These are not really specific tests for dyslexia. However, they are simply designed to help out researchers to identify and focus on students or individuals who appear to have difficulties in regards to their studies, and who may have a possible case of dyslexia.
Such kind of test can be taken both by adults and children. Some companies can give out a test like this to identify who among their employees are somewhat challenged, specifically in reading, writing and math.
Usually, a screening test is consisted of a small number of short questions, like: “Do you have difficulty with spelling?”, “Were you unenthusiastic to go to school?”, “Do you find following directions difficult or confusing?”, “Do you have troubles with math?”, and the likes.
A person that yields a positive through this test may be having problems due to a number of causes. Some of the possible reasons are Attention Deficit (ADHD), emotional problems, dyspraxia, autism, delayed learning, and possibly dyslexia. Screening tests are not really considered as a valid test for dyslexia, but these can be very useful for researchers.
The second type of test is comprehensive tests. This kind of test for dyslexia takes a look at the person as a whole. It also examines and tries to find out the root cause of any kind of learning difficulty that you may be experiencing.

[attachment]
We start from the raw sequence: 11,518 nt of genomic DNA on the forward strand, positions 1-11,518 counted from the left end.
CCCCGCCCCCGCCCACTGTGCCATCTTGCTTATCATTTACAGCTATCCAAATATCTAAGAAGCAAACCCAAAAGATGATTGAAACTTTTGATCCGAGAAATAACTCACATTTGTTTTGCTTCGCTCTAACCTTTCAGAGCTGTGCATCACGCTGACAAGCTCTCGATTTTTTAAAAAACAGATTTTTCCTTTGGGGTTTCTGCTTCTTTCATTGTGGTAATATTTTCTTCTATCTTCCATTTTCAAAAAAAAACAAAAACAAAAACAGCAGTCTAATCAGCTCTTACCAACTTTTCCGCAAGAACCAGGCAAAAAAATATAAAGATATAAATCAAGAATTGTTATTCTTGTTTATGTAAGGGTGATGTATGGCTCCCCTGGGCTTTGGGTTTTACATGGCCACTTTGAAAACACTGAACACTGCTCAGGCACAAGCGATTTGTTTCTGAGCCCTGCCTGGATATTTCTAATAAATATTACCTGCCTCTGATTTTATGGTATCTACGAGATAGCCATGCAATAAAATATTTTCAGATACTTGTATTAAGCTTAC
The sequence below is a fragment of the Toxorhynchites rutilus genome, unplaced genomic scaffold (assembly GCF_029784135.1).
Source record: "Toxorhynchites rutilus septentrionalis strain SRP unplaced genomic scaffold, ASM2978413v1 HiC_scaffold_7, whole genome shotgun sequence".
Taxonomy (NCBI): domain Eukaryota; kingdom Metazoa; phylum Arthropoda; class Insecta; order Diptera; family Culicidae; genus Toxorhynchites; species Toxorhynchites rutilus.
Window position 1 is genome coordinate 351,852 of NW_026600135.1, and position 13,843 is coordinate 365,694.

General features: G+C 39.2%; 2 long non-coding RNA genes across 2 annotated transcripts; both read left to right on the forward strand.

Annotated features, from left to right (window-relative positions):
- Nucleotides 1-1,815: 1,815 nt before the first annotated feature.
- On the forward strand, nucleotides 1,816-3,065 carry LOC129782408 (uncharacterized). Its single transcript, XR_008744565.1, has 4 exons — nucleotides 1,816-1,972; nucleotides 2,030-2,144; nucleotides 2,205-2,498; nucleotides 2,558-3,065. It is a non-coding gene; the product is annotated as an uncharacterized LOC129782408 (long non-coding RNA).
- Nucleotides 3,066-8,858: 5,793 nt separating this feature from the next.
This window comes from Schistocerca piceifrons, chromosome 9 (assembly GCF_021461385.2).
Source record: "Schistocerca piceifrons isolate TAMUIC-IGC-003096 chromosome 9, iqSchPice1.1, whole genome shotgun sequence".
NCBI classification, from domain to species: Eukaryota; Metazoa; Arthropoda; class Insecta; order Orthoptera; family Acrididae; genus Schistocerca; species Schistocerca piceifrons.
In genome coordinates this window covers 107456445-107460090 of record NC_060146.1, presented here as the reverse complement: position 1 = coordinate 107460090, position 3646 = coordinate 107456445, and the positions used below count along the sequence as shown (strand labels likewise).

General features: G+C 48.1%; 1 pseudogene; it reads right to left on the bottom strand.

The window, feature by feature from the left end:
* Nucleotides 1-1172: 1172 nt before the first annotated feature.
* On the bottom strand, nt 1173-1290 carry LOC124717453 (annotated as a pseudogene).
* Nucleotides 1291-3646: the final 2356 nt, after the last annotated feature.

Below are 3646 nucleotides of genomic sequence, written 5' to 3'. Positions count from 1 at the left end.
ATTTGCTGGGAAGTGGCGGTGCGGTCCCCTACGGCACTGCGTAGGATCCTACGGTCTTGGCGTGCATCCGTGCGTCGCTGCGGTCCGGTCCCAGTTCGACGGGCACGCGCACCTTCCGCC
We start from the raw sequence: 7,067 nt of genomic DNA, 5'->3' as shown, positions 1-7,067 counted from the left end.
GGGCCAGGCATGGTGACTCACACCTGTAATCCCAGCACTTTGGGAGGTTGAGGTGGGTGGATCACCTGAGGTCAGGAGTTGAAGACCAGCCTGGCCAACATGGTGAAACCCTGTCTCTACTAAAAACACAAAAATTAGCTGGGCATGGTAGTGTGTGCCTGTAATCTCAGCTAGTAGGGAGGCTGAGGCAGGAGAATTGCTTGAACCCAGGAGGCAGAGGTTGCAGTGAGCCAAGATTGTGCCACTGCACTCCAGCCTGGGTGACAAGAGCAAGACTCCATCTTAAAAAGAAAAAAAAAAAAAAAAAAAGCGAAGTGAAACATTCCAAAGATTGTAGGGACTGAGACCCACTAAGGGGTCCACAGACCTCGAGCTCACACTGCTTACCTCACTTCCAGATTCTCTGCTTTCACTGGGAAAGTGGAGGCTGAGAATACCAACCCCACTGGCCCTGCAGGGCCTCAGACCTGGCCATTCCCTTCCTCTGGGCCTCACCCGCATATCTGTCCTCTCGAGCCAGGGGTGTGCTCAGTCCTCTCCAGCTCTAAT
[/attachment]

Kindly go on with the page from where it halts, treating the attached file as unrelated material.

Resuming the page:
Taking a comprehensive test simply means that you would have to undergo thorough testing. ‘Thorough’ in the sense that you would have to go to the extent of having your brain tested. Here your brain is examined to know which of its parts are functioning, which ones are not, and which are interfering with your acquisition of normal learning.
Not only do you have to get your brain checked, but also have to take a number of aptitude tests. Initially, your reading, comprehension, and spelling skills are to be tested. They also get your Intelligence Quotient (IQ) by giving you intelligence tests. Additionally, you would also have to take visual tests, visual scanning tests, laterality tests, sequencing tests, reversal test and the likes.
These are just some of the general tests that are given when you get a comprehensive kind of testing. However, the number of tests given can still vary, depending on the institute or professional that is giving you a comprehensive assessment. So this means, some may give you more or less, than those tests mentioned above.
Usually, a psychologist is the one that administers a comprehensive test. After all the data are analyzed, all of the test results are compiled into one complete report. In the report, you can see the conclusions about your condition along with the shreds of evidence for them.